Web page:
The Link between Circumcision and Penile Cancer

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Male Circumcision, Penile Human Papillomavirus Infection, and Cervical Cancer in Female Partners
Xavier Castellsagué, M.D., F. Xavier Bosch, M.D., Nubia Muñoz, M.D., Chris J.L.M. Meijer, Ph.D., Keerti V. Shah, Dr.P.H., Silvia de Sanjosé, M.D., José Eluf-Neto, M.D., Corazon A. Ngelangel, M.D., Saibua Chichareon, M.D., Jennifer S. Smith, Ph.D., Rolando Herrero, M.D., Victor Moreno, M.D., Silvia Franceschi, M.D., for the International Agency for Research on Cancer Multicenter Cervical Cancer Study Group
New England Journal of Medicine April 2002; 346: 1105

We pooled data on 1913 couples enrolled in one of seven case–control studies of cervical carcinoma in situ and cervical cancer in five countries. Circumcision status was self-reported, and the accuracy of the data was confirmed by physical examination at three study sites. The presence or absence of penile HPV DNA was assessed by a polymerase-chain-reaction assay in 1520 men and yielded a valid result in the case of 1139 men (74.9 percent).

Penile HPV was detected in 166 of the 847 uncircumcised men (19.6 percent) and in 16 of the 292 circumcised men (5.5 percent). After adjustment for age at first intercourse, lifetime number of sexual partners, and other potential confounders, circumcised men were less likely than uncircumcised men to have HPV infection (odds ratio, 0.37; 95 percent confidence interval, 0.16 to 0.85). Monogamous women whose male partners had six or more sexual partners and were circumcised had a lower risk of cervical cancer than women whose partners were uncircumcised (adjusted odds ratio, 0.42; 95 percent confidence interval, 0.23 to 0.79). Results were similar in the subgroup of men in whom circumcision was confirmed by medical examination.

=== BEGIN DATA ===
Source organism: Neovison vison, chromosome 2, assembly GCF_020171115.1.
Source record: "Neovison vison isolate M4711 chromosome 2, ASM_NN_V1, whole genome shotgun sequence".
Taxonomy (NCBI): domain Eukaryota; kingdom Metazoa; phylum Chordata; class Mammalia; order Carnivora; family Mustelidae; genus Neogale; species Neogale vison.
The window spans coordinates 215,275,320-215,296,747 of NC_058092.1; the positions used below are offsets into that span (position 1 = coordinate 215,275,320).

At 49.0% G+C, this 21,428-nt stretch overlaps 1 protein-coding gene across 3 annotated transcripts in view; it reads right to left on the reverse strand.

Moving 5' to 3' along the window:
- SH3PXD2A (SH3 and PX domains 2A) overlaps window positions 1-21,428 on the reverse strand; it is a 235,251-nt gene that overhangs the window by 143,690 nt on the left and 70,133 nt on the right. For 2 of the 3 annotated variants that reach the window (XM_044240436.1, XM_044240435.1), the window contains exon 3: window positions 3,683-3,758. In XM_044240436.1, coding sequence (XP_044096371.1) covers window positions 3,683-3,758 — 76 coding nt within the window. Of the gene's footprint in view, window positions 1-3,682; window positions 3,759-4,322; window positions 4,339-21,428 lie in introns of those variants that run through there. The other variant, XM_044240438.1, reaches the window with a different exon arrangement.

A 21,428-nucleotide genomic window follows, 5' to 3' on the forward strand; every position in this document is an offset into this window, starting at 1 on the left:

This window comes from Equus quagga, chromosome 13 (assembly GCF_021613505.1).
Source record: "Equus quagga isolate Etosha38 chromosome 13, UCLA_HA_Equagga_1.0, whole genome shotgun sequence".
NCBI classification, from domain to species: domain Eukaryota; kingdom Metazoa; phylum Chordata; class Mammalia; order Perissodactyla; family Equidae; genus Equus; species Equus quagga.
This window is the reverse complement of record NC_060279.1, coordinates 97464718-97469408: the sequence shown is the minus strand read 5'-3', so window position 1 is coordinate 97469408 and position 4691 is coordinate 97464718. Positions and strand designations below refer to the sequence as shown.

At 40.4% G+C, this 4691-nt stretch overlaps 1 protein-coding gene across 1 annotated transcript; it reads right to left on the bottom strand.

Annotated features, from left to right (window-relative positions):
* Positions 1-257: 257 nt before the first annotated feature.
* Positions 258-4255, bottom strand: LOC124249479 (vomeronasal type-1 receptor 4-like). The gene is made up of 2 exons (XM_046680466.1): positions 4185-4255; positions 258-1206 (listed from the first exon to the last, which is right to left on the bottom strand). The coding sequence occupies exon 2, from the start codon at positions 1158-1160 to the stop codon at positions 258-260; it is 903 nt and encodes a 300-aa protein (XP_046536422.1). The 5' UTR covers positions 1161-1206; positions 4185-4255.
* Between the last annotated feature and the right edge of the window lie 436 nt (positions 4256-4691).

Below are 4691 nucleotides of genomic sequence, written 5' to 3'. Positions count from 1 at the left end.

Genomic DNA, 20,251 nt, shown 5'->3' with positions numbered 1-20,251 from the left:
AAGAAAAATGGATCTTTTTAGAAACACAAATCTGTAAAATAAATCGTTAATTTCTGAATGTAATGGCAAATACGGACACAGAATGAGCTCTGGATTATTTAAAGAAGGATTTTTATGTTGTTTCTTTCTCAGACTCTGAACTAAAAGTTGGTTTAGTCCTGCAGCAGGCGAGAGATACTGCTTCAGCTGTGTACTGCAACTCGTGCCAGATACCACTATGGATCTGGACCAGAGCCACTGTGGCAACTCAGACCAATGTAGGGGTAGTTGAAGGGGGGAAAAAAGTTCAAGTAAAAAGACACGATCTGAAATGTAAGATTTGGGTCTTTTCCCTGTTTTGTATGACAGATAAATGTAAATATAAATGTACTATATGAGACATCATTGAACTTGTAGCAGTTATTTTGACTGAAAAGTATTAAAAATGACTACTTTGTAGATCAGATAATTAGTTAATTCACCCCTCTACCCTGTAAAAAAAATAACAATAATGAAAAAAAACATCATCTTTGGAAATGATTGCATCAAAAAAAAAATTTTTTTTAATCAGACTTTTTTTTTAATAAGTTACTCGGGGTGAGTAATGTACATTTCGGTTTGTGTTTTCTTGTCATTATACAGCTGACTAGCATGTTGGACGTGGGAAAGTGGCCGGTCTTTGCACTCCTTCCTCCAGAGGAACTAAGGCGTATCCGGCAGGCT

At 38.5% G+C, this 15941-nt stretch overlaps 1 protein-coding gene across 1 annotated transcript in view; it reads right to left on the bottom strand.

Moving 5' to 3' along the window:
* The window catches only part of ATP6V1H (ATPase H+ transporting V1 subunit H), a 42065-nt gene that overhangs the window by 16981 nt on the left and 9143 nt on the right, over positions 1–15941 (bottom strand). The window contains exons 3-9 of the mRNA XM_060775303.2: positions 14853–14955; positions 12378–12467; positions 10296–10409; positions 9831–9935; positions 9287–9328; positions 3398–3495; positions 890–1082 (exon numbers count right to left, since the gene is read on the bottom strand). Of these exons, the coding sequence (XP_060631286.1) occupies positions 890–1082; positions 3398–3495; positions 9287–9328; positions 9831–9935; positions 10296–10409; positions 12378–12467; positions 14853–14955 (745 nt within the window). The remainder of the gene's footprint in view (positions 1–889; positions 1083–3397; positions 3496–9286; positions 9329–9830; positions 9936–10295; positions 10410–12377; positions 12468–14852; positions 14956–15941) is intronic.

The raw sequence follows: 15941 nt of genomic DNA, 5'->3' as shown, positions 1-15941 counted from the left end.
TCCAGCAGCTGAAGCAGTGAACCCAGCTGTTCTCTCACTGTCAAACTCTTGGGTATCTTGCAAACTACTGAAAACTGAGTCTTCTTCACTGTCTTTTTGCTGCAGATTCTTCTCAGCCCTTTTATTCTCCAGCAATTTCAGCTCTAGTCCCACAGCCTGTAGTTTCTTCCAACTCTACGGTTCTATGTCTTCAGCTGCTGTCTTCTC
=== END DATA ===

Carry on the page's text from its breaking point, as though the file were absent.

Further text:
Male circumcision is associated with a reduced risk of penile HPV infection and, in the case of men with a history of multiple sexual partners, a reduced risk of cervical cancer in their current female partners.

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